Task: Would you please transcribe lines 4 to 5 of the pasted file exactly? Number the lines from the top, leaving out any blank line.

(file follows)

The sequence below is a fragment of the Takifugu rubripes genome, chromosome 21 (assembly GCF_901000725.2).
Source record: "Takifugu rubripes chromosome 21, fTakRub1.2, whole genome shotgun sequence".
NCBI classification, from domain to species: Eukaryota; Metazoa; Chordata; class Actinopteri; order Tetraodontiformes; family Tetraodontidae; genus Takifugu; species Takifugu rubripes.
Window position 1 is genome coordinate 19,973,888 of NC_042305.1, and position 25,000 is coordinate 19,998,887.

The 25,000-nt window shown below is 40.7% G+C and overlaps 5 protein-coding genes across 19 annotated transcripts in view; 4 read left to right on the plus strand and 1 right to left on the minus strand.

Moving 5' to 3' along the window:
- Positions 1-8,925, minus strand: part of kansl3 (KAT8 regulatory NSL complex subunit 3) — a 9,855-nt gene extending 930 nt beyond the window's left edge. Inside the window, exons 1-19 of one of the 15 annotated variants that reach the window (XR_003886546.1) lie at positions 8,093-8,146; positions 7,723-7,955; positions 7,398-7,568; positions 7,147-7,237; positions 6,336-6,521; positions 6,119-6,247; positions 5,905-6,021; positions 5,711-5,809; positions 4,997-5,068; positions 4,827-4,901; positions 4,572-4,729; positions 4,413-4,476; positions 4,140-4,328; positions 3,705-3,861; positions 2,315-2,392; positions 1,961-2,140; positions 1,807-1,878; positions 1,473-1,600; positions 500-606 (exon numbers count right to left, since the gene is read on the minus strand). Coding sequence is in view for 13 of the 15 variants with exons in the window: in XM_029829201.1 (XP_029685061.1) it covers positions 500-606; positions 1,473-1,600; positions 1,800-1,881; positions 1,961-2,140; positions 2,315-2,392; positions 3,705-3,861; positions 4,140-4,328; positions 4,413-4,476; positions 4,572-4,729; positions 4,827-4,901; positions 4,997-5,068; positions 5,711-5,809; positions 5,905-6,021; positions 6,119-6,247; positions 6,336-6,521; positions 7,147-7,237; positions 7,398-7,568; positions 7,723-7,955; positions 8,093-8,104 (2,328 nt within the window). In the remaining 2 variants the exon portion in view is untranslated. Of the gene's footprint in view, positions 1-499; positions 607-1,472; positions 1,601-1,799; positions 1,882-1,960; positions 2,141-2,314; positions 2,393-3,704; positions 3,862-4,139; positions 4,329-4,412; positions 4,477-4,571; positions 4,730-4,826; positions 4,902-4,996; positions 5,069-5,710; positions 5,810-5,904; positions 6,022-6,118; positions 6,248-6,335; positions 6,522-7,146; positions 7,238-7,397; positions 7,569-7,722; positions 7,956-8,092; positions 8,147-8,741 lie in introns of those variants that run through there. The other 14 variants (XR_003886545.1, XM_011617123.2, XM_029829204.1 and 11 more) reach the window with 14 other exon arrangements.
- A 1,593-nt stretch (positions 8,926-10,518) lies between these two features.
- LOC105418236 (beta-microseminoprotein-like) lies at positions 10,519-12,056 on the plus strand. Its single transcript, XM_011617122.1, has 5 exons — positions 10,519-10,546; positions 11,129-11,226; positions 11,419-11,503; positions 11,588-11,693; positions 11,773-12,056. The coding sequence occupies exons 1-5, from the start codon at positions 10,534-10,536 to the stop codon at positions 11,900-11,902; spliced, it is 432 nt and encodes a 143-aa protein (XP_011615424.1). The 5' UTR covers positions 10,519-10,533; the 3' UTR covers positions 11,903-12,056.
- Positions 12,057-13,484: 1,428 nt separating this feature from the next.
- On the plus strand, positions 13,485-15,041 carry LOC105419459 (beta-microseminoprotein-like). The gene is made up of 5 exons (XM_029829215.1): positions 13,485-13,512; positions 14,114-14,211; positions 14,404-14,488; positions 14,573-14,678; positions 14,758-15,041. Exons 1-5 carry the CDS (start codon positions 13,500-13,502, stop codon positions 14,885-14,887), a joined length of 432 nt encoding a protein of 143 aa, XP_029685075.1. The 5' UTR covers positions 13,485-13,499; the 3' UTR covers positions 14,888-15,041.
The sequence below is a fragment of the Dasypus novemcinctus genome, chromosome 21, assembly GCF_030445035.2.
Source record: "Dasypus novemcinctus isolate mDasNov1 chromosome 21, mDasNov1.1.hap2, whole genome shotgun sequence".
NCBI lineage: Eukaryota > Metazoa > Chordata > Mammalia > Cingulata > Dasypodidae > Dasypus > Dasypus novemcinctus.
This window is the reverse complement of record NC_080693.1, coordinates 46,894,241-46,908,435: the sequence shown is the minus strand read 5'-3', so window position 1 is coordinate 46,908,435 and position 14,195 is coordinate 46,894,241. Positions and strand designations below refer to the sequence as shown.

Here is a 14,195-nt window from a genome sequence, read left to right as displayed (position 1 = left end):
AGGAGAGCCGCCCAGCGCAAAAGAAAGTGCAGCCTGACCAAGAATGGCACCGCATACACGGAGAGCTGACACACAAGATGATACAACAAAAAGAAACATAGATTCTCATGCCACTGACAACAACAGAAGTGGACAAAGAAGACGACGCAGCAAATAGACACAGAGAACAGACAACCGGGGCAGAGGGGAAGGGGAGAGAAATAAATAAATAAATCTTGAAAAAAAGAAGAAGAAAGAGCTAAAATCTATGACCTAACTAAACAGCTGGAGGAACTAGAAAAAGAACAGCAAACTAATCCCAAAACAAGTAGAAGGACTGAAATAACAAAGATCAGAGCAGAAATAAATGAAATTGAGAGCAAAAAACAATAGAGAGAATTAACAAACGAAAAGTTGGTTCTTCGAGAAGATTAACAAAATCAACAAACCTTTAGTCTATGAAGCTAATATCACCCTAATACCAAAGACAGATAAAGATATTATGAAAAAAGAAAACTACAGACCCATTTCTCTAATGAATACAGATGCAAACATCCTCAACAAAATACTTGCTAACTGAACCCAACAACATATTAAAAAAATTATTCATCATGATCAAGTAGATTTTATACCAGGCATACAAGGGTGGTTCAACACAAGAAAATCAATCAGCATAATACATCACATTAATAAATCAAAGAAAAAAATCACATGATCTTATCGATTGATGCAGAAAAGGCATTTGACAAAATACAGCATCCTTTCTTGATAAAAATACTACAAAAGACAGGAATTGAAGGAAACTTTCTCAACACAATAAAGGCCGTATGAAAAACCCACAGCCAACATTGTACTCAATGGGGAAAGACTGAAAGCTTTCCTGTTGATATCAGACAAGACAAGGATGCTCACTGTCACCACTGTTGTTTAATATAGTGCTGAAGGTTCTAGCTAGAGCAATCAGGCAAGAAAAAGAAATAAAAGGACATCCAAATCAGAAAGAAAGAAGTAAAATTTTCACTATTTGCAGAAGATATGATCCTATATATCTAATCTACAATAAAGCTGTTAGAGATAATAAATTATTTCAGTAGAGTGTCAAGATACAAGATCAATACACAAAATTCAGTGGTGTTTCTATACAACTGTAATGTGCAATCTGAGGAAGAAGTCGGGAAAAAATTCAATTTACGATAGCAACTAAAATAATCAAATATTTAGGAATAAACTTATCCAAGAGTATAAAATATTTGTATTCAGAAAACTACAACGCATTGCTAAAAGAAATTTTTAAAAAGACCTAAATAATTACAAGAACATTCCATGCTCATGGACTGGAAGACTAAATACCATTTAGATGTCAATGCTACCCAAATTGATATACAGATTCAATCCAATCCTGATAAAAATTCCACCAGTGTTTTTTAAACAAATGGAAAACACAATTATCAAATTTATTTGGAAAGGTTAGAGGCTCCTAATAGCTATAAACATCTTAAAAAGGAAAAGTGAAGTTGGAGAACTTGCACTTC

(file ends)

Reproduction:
Window position 1 is genome coordinate 19,973,888 of NC_042305.1, and position 25,000 is coordinate 19,998,887.

The 25,000-nt window shown below is 40.7% G+C and overlaps 5 protein-coding genes across 19 annotated transcripts in view; 4 read left to right on the plus strand and 1 right to left on the minus strand.